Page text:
I know that there are many authors who do very little planning for their books. They simply launch into the story like an erudite penguin sliding off the iceberg of comfortable certainties into the cold sea of creative possibility, seeking out juicy narrative fish with only their raw gumption to guide them on their way. From what I’ve heard, I believe Neil Gaiman is one such writer. It seems to work out well enough for him, so I thought I should try it. I held my nose and plunged into the water.

Diving straight into it like a true penguin
Diving right into it like a proper penguin

It turns out, perhaps predictably, that the Intrepid Penguin approach isn’t the best method when you’re trying to write a ten-book fantasy series with a plot that contains a lot of complicated colonial geopolitics. For five months I’ve been typing away without any preconceptions, letting the story develop on its own terms, and trying to let it unfurl as I wrote it. I did find a few metaphorical fish that way, and it did allow me to make more progress with a first draft that I’ve ever made before, but I was slightly troubled by the vast depths of the uncharted ocean that I’d jumped into. The scenes that I was writing felt devoid of context. Each one was an island of detailed narrative in a ghostly world which seemed featureless and uninhabited, shrouded in mists of uncertainty, entire continents changing place around it on a whim. My protagonists (though I use that term loosely) had journeyed across the sea to the realm where most of the series will be taking place, only to find it barren. What next?

Whatever it was, it felt too nebulous for me to get a grasp of it. I knew that they had to go somewhere, so I accepted, glumly, that I needed to apply myself to a task that I’d been avoiding for months: drawing a map. Until then I’d viewed a fully drawn-out map as a hindrance. Why set down in stone the exact placement of certain key plot locations, long before I knew how the story was going to unfold? What if it became a narrative imperative for two provinces to be near each other, after I’d drawn them at opposite ends of the map? How could I draw a map before I knew what was going to happen later in the series?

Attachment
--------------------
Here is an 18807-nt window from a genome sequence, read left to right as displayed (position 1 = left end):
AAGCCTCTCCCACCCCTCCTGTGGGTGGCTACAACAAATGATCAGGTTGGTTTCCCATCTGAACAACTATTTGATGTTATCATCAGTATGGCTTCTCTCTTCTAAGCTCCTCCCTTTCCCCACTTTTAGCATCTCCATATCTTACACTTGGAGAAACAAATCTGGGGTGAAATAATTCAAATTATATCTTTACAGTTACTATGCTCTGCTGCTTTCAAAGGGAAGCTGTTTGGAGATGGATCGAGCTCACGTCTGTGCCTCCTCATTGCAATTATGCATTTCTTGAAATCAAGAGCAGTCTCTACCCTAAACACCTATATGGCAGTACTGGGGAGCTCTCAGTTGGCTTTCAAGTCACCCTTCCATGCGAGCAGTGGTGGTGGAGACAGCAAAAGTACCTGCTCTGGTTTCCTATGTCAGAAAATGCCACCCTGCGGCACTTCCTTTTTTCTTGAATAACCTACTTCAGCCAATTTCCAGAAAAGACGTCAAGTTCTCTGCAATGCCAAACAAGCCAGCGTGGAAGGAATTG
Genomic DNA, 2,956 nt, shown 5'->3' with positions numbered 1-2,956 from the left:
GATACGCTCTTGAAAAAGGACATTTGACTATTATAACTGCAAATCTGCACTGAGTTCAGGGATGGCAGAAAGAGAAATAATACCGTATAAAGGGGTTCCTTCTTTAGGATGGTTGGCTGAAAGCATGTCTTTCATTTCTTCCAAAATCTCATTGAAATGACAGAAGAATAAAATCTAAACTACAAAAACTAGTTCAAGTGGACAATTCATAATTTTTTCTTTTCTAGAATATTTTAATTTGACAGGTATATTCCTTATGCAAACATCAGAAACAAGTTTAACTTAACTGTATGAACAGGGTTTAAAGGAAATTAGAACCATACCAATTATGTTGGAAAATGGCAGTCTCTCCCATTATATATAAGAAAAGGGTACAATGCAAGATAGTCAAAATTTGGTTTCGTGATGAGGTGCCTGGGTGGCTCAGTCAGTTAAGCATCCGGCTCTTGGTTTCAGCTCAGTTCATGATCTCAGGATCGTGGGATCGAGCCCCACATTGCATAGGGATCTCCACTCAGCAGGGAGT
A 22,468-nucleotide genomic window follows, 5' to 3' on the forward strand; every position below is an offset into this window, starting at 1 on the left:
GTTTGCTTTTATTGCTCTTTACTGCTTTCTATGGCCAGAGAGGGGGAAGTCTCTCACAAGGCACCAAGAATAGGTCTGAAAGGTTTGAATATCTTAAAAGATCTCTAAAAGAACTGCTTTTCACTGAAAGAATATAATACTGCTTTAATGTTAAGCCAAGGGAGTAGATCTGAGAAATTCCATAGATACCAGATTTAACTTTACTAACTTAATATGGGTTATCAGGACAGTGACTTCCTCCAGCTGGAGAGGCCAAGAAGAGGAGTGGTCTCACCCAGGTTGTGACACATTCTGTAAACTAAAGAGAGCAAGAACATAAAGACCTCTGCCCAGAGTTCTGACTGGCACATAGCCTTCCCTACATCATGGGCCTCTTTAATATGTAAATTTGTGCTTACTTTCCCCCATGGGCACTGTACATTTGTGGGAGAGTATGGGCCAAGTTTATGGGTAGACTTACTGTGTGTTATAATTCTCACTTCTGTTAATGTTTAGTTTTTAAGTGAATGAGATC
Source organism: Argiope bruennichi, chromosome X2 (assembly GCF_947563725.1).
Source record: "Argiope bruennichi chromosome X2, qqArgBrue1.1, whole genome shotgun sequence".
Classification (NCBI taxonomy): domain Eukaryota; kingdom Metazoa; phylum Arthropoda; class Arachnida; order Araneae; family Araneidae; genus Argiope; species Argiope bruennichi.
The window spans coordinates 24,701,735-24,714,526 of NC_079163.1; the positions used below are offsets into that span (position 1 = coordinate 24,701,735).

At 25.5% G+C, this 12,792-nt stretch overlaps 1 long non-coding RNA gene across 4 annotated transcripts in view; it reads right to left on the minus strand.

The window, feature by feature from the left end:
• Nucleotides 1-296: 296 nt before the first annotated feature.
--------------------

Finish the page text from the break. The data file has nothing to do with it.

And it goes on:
Bring me my crayons!
Paige boy! Bring me my crayons!

As soon as I’d asked myself that last question, I knew what needed to be done. I needed to apply myself to yet another task that I’d been putting off for even longer: plotting out all of the later books in the series, and doing it in fine detail. It was a vast undertaking. I felt very daunted, but knew it needed to be done. I set myself to it and began with the third book in the series, which was already a little more developed than the others.

I was amazed to find that, in the year since I did all of my original worldbuilding and storycrafting, the plot of the third book had been coalescing somewhere in my subconscious, bubbling along nicely like a stew left to boil, getting more tender with time. When I set my mind to it, the plot became clear. It fell into place almost instantly, and before I knew it I’d written over a thousand words of detailed plot notes. Enough perhaps for a quarter of the book, or more. The demands of the new story made it easy to know where one or two locations needed to be on the map, and I eagerly filled them in.

Looking at my new plot notes, I felt excited about the prospect of eventually writing this third book. It seemed a shame that it would have to wait until after the first and second books, especially as I hadn’t yet figured out what their stories were going to be. After thinking this for a moment, a new thought occurred to me – why not just write the third book now?

So that is precisely what I’m doing: setting the first book aside, and writing the third book first. Over the last few days I’ve already written several thousand words, mostly by stealing a few hours now and then to write clandestinely at my desk when I should be writing about radiators. Thanks to my planning, I can see the story stretching out in front of me, scene-by-scene, inviting me to write it down. It isn’t a feeling I’ve felt for a while, and I’m going to make the most of while it lasts.

Plot Challenge of the Week